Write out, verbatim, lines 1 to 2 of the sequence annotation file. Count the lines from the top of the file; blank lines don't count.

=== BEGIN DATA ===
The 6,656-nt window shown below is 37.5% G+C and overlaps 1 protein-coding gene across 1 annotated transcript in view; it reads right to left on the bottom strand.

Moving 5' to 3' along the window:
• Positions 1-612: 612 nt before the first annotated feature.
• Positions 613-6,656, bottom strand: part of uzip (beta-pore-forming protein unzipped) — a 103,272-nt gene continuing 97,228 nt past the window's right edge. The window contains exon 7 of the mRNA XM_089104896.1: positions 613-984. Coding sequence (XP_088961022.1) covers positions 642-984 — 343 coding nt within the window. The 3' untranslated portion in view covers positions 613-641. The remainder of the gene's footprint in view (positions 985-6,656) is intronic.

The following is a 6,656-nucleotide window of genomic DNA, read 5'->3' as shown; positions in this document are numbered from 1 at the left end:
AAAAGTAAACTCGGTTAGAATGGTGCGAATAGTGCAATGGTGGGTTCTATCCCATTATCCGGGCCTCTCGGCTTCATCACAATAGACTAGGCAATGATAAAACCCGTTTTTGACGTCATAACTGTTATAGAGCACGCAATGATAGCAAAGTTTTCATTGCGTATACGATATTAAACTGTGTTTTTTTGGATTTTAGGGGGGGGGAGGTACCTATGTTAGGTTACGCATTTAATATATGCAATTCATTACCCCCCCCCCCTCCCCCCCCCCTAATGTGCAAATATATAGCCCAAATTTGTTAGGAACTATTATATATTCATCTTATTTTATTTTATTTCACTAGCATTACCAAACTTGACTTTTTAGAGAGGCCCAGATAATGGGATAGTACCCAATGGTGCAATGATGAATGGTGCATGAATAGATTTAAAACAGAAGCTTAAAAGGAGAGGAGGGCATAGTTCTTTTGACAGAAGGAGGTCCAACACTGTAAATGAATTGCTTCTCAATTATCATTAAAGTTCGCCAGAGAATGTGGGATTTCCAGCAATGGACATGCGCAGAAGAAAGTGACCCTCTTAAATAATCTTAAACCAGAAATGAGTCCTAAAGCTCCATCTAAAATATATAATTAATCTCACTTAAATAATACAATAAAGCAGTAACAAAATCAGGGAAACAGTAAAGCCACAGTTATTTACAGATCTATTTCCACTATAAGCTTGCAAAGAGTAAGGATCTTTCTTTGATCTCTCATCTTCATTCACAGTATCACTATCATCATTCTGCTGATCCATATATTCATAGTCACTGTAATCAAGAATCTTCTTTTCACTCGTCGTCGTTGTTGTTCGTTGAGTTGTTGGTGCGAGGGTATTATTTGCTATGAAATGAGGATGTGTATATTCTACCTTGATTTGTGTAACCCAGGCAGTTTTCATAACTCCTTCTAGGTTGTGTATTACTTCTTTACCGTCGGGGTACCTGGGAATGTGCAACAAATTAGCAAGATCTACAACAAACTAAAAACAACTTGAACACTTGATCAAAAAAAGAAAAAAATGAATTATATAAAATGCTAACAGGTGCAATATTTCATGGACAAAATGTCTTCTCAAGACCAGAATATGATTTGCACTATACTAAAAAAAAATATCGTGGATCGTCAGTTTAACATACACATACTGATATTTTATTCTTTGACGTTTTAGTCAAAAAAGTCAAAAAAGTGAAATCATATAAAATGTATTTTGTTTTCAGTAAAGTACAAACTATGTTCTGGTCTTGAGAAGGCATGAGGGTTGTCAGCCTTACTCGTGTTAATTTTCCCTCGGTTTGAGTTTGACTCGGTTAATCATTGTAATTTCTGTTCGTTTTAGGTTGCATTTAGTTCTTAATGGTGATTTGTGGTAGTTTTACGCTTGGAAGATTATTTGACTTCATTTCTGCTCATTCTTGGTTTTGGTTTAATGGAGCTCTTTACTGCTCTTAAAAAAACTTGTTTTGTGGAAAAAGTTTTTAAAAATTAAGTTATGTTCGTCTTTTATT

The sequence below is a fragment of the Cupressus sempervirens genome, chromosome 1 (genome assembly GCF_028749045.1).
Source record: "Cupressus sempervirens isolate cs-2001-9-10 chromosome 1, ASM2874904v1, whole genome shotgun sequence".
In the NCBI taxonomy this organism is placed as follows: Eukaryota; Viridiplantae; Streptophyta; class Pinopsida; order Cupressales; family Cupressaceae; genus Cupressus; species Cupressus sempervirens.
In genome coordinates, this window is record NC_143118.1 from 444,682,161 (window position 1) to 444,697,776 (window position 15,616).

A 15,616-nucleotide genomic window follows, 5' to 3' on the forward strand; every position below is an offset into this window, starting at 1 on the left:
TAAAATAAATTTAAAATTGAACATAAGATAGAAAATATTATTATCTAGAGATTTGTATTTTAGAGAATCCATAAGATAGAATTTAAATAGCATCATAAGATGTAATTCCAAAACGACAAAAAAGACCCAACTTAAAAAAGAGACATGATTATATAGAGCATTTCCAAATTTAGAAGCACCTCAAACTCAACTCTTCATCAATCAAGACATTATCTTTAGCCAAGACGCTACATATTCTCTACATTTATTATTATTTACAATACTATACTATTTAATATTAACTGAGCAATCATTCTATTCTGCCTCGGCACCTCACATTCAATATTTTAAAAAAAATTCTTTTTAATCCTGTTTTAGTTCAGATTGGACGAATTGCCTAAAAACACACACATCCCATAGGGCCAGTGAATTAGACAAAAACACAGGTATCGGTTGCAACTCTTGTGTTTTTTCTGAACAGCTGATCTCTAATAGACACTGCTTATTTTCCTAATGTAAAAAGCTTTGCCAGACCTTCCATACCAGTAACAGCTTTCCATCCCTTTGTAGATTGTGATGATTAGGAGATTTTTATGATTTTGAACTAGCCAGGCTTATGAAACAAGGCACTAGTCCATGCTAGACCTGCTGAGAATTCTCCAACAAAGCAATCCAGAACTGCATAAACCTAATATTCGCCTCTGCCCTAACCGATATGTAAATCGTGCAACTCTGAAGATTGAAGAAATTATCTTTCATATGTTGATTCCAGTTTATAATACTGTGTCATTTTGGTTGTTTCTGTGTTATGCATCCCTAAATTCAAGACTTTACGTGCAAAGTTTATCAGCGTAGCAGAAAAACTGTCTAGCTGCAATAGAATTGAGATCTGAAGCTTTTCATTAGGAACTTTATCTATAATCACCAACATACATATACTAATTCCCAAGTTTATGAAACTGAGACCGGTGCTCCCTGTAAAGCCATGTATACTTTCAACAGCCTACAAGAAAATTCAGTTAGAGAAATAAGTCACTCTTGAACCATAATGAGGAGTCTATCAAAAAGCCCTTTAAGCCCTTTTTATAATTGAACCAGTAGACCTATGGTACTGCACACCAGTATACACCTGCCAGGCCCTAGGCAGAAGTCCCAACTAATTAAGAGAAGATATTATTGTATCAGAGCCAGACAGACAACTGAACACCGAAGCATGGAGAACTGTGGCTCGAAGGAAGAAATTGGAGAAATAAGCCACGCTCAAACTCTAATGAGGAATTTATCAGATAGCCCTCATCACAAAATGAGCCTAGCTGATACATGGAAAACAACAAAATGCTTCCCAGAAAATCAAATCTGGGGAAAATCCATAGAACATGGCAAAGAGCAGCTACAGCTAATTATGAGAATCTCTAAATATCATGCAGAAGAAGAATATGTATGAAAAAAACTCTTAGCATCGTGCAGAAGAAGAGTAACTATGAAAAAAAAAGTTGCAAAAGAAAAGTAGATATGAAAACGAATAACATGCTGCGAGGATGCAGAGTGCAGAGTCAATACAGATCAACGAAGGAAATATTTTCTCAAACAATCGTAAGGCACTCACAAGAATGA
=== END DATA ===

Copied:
The 6,656-nt window shown below is 37.5% G+C and overlaps 1 protein-coding gene across 1 annotated transcript in view; it reads right to left on the bottom strand.

Moving 5' to 3' along the window: